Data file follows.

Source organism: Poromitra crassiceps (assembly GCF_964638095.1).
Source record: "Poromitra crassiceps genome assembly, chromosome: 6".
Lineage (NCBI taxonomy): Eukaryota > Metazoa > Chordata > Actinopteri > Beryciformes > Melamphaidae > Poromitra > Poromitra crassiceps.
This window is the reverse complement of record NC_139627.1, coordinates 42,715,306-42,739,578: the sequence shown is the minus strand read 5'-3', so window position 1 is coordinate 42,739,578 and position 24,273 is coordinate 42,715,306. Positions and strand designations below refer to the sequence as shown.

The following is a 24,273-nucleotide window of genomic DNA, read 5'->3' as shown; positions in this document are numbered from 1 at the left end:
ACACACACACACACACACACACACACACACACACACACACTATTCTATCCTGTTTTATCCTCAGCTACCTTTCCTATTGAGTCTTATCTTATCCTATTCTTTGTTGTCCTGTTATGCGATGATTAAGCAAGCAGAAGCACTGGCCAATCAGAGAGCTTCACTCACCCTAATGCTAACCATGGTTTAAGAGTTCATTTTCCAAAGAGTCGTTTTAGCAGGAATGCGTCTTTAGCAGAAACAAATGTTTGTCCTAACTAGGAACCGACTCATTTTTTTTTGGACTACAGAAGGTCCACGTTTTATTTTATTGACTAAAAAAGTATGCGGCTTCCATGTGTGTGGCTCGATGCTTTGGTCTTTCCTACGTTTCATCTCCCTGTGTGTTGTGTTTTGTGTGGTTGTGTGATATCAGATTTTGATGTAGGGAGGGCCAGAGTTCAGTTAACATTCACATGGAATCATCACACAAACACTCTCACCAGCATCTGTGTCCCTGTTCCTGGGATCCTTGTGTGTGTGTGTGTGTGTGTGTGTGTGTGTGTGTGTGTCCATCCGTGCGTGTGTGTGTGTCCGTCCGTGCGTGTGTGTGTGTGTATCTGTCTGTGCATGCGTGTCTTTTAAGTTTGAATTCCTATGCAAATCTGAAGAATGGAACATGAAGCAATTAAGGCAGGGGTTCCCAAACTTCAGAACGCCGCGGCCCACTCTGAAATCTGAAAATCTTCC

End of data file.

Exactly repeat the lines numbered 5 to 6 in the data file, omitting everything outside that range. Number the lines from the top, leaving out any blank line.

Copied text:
The following is a 24,273-nucleotide window of genomic DNA, read 5'->3' as shown; positions in this document are numbered from 1 at the left end:
ACACACACACACACACACACACACACACACACACACACACTATTCTATCCTGTTTTATCCTCAGCTACCTTTCCTATTGAGTCTTATCTTATCCTATTCTTTGTTGTCCTGTTATGCGATGATTAAGCAAGCAGAAGCACTGGCCAATCAGAGAGCTTCACTCACCCTAATGCTAACCATGGTTTAAGAGTTCATTTTCCAAAGAGTCGTTTTAGCAGGAATGCGTCTTTAGCAGAAACAAATGTTTGTCCTAACTAGGAACCGACTCATTTTTTTTTGGACTACAGAAGGTCCACGTTTTATTTTATTGACTAAAAAAGTATGCGGCTTCCATGTGTGTGGCTCGATGCTTTGGTCTTTCCTACGTTTCATCTCCCTGTGTGTTGTGTTTTGTGTGGTTGTGTGATATCAGATTTTGATGTAGGGAGGGCCAGAGTTCAGTTAACATTCACATGGAATCATCACACAAACACTCTCACCAGCATCTGTGTCCCTGTTCCTGGGATCCTTGTGTGTGTGTGTGTGTGTGTGTGTGTGTGTGTGTGTGTCCATCCGTGCGTGTGTGTGTGTCCGTCCGTGCGTGTGTGTGTGTGTATCTGTCTGTGCATGCGTGTCTTTTAAGTTTGAATTCCTATGCAAATCTGAAGAATGGAACATGAAGCAATTAAGGCAGGGGTTCCCAAACTTCAGAACGCCGCGGCCCACTCTGAAATCTGAAAATCTTCC